James Norman

James Norman


I am a PhD candidate based the School of Earth and Environment at the University of Leeds. My research seeks to understand how the latest seasonal climate prediction tools can be used to inform decision making within the energy industry. I am supervised by Dr Amanda Maycock and co-supervised by Professor Suraje Dessai. I also collaborate with a Professor Alberto Troccoli, director of the World Energy Meteorology Council (WEMC).

Prior to enrolling as a PhD student, I worked as a Research Translation Fellow on the Yorkshire Integrated Catchment Solution’s Project (iCASP) and as a Research Assistant supporting the Climate Change Adaptation Group within the Sustainability Research Institute (SRI) at the University of Leeds. Before relocating to Yorkshire, I completed an interdisciplinary Master’s degree at the University of Copenhagen and focussed my thesis project work on the quantification of uncertainty in centennial climate projections. Prior to undertaking my postgraduate studies, I worked as an environmental consultant, as a research assistant at a think-tank and within product development at a clean-tech start-up.

Royal Meteorological Society - Student Associate Fellow

  • Decision-making under uncertainty
  • Climate prediction across timescales
  • Novel commercial applications of earth imaging and climate information products
  • Low carbon transition and renewables
  • Developing actionable seasonal climate information for the wind and solar industry

Research interests

My PhD project will investigate how seasonal climate predictions can be used to provide actionable information to different players in European and North American energy systems.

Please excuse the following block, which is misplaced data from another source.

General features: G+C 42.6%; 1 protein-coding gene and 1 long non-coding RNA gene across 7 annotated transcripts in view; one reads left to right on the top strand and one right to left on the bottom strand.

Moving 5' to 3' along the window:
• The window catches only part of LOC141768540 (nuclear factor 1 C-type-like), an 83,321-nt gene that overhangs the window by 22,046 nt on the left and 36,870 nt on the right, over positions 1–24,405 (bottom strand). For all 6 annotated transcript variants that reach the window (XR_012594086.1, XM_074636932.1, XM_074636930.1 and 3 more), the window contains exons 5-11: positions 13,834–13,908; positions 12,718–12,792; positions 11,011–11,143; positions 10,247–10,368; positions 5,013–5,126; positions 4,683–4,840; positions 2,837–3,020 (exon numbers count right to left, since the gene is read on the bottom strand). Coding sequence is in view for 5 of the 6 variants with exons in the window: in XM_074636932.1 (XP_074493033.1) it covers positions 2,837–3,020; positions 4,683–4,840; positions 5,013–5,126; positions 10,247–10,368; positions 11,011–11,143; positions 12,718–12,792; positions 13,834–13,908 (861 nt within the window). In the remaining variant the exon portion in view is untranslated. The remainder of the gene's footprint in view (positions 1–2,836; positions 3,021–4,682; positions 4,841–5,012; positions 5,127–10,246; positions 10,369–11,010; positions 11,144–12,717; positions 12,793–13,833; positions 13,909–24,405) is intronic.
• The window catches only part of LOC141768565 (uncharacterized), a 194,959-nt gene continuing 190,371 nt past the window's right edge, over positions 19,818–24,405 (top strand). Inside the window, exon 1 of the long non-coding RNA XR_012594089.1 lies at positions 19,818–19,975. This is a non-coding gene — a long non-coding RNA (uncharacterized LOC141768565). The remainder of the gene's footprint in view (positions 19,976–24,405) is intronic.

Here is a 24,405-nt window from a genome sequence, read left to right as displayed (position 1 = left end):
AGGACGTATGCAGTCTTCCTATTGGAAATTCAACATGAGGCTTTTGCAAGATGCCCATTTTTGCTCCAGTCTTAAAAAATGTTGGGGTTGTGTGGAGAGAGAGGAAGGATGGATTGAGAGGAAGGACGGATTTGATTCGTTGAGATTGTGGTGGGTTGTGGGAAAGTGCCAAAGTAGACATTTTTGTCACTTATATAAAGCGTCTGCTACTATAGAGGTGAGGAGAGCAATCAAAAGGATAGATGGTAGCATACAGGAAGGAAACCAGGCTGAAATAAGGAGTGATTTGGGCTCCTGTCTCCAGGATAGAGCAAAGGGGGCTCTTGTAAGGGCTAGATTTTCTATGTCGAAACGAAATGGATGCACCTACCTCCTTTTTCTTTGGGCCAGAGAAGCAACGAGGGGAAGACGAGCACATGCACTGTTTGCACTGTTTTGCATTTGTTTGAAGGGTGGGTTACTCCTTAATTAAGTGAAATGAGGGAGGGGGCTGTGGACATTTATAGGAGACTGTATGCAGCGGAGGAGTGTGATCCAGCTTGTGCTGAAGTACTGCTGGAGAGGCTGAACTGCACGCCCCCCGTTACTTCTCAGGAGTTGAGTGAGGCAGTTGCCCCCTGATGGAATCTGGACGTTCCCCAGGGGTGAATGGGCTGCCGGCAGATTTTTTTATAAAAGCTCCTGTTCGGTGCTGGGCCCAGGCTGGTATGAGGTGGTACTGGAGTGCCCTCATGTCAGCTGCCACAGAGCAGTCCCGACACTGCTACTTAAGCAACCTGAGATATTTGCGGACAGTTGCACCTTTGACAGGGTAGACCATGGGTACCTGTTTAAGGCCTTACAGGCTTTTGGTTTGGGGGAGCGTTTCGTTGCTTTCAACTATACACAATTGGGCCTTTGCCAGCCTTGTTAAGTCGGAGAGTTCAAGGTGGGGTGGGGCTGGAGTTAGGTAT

Renewables now account for the majority (two-thirds in 2016) of newly installed electrical power generation globally. Sustaining this growth requires the successful integration of renewables into electricity networks and power markets; primarily a task of managing the variable output such that demand is met in real time. Weather and climate prediction systems will therefore become increasingly valuable tools within the energy system, informing planning, investment and operational decisions on timescales of hours to years. Significant predictive skill of energy-relevant variables on seasonal timescales in the mid-latitudes has been demonstrated with contemporary forecast systems. However, uptake of seasonal predictions within the energy sector is generally low because of a perceived lack of forecast skill and difficulty in interpreting forecast information. Capturing the value of enhanced foresight capabilities therefore requires further translation of forecast information for the specific contexts and needs of end-users.

With this background, the following research questions are the subject of my current investigations:

  1. How do major drivers of seasonal climate variability (e.g. NAO, ENSO) affect predictive skill for wind and solar energy production?
  2. What is level of co-variability in wind, solar and the demand profile, and what is the potential for combined (joint) predictive skill?
  3. What are the decision contexts and information needs found amongst energy system stakeholders? What are the actual and perceived barriers and enablers to their use of seasonal forecasts?
  4. And how can forecast products be tailored and communicated to better meet user needs?


  • MSc, Climate Change, University of Copenhagen
  • BSc (Hons), Physics, University of Bristol

Research groups and institutes

  • Institute for Climate and Atmospheric Science
  • Sustainability Research Institute